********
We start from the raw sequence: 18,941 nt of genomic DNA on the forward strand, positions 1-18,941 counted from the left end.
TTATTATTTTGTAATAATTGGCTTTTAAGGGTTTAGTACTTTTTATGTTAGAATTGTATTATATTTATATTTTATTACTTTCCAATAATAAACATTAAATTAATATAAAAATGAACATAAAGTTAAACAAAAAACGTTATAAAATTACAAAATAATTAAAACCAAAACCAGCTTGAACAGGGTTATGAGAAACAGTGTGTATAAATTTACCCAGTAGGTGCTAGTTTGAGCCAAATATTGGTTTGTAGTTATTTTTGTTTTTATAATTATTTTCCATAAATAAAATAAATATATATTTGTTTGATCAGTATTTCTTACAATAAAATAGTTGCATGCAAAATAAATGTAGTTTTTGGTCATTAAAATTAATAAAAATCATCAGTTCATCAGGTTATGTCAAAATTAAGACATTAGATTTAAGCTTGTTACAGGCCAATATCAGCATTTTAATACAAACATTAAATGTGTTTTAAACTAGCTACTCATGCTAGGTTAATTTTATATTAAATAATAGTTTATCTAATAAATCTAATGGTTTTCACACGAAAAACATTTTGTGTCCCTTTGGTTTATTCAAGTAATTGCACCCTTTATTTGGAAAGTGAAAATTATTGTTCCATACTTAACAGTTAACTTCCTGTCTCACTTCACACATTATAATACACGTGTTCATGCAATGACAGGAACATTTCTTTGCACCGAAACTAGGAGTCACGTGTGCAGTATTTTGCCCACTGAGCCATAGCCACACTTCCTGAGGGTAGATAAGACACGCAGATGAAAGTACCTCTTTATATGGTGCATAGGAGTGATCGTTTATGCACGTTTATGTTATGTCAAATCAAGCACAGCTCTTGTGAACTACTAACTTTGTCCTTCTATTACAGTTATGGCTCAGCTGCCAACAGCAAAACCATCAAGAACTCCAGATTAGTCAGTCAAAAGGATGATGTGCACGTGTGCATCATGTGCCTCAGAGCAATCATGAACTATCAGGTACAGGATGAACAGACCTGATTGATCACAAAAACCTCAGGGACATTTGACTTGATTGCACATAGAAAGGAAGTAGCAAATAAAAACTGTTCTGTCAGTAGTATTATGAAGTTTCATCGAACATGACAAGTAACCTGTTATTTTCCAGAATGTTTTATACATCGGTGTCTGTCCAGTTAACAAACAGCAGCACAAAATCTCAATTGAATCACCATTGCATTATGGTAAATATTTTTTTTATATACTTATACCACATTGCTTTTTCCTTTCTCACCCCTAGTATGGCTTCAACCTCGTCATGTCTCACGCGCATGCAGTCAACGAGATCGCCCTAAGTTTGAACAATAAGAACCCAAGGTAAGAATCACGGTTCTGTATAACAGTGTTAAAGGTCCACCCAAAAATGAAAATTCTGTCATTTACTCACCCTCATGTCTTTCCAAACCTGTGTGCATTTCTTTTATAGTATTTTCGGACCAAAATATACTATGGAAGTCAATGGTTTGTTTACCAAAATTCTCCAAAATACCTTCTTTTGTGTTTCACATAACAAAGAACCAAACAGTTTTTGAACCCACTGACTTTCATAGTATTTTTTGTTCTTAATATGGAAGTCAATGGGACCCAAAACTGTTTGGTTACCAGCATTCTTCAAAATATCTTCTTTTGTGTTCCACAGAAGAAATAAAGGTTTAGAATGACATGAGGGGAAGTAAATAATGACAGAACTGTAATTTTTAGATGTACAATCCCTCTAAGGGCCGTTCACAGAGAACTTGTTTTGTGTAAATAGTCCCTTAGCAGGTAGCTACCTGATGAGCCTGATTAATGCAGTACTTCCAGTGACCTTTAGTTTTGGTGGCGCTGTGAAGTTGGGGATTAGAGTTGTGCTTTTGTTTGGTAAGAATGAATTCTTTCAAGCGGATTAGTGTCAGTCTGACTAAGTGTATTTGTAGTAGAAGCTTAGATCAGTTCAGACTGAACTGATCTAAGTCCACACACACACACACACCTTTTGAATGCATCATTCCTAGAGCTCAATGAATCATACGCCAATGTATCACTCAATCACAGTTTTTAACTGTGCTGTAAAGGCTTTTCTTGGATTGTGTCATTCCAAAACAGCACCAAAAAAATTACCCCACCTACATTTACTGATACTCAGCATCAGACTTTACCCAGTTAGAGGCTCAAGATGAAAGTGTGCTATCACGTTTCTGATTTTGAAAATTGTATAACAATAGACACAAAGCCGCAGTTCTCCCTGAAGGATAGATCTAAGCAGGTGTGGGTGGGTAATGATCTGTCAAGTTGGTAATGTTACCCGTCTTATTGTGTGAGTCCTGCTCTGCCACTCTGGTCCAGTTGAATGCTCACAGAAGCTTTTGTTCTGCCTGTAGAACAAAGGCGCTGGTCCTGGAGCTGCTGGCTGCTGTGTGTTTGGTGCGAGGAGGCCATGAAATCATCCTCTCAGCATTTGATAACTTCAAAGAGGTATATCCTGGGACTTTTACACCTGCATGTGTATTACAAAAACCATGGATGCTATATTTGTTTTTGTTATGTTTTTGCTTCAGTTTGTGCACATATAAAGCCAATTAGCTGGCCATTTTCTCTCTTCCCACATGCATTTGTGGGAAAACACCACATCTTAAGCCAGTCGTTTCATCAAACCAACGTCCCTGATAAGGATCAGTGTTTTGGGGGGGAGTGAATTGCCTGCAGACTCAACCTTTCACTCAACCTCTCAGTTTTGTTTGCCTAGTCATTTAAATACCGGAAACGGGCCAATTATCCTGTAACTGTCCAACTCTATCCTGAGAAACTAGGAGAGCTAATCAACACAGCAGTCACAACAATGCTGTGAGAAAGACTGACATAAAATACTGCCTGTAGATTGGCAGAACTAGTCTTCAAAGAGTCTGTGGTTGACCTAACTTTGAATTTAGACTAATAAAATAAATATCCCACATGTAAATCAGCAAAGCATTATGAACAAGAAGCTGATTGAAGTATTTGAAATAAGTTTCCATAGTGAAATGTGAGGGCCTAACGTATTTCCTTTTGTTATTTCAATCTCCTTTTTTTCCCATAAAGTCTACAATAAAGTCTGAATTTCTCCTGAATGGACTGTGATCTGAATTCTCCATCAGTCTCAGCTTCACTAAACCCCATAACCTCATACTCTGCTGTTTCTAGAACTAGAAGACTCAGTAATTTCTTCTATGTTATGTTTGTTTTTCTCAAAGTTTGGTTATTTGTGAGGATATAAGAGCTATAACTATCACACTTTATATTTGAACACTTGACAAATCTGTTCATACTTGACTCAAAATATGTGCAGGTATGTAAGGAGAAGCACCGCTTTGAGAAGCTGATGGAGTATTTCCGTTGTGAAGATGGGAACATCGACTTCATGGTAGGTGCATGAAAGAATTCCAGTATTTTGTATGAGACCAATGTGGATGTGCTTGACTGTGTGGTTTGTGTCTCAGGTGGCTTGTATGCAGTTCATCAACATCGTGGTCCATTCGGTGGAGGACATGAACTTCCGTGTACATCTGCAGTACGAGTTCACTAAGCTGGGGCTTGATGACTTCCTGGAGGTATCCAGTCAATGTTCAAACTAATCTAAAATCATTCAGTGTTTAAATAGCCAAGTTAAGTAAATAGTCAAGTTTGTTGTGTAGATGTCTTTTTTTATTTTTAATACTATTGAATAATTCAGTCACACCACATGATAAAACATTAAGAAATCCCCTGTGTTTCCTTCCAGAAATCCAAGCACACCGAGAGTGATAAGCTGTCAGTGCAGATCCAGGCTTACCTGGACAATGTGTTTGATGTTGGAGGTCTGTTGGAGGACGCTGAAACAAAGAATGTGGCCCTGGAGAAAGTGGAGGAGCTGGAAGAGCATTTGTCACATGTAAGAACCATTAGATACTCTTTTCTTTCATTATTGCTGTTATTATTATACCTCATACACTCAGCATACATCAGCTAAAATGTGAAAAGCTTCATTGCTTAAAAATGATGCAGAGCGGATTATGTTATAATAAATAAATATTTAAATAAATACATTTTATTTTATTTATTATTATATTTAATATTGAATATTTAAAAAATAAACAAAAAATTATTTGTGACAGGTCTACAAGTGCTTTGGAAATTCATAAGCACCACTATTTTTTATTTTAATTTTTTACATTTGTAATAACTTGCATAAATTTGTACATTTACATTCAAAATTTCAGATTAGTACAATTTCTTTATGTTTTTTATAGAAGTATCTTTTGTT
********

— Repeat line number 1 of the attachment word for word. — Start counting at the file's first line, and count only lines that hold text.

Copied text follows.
We start from the raw sequence: 18,941 nt of genomic DNA on the forward strand, positions 1-18,941 counted from the left end.